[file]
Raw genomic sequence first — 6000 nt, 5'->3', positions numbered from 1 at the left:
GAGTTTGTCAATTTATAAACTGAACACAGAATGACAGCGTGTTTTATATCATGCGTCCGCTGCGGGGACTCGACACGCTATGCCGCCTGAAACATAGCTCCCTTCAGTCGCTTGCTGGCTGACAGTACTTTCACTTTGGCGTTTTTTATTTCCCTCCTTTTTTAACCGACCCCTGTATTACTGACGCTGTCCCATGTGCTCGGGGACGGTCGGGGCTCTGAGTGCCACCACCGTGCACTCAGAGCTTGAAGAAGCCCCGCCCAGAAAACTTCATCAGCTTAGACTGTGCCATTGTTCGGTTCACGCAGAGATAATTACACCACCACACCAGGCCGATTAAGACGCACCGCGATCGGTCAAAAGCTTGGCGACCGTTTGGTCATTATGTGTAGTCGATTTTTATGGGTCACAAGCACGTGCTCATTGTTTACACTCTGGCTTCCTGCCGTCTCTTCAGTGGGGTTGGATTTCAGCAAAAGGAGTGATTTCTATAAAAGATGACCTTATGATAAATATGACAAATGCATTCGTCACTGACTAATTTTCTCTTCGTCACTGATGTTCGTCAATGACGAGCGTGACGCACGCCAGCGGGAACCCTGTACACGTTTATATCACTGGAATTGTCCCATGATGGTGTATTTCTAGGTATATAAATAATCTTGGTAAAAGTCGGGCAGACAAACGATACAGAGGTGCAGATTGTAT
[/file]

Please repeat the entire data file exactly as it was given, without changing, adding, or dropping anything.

Raw genomic sequence first — 6000 nt, 5'->3', positions numbered from 1 at the left:
GAGTTTGTCAATTTATAAACTGAACACAGAATGACAGCGTGTTTTATATCATGCGTCCGCTGCGGGGACTCGACACGCTATGCCGCCTGAAACATAGCTCCCTTCAGTCGCTTGCTGGCTGACAGTACTTTCACTTTGGCGTTTTTTATTTCCCTCCTTTTTTAACCGACCCCTGTATTACTGACGCTGTCCCATGTGCTCGGGGACGGTCGGGGCTCTGAGTGCCACCACCGTGCACTCAGAGCTTGAAGAAGCCCCGCCCAGAAAACTTCATCAGCTTAGACTGTGCCATTGTTCGGTTCACGCAGAGATAATTACACCACCACACCAGGCCGATTAAGACGCACCGCGATCGGTCAAAAGCTTGGCGACCGTTTGGTCATTATGTGTAGTCGATTTTTATGGGTCACAAGCACGTGCTCATTGTTTACACTCTGGCTTCCTGCCGTCTCTTCAGTGGGGTTGGATTTCAGCAAAAGGAGTGATTTCTATAAAAGATGACCTTATGATAAATATGACAAATGCATTCGTCACTGACTAATTTTCTCTTCGTCACTGATGTTCGTCAATGACGAGCGTGACGCACGCCAGCGGGAACCCTGTACACGTTTATATCACTGGAATTGTCCCATGATGGTGTATTTCTAGGTATATAAATAATCTTGGTAAAAGTCGGGCAGACAAACGATACAGAGGTGCAGATTGTAT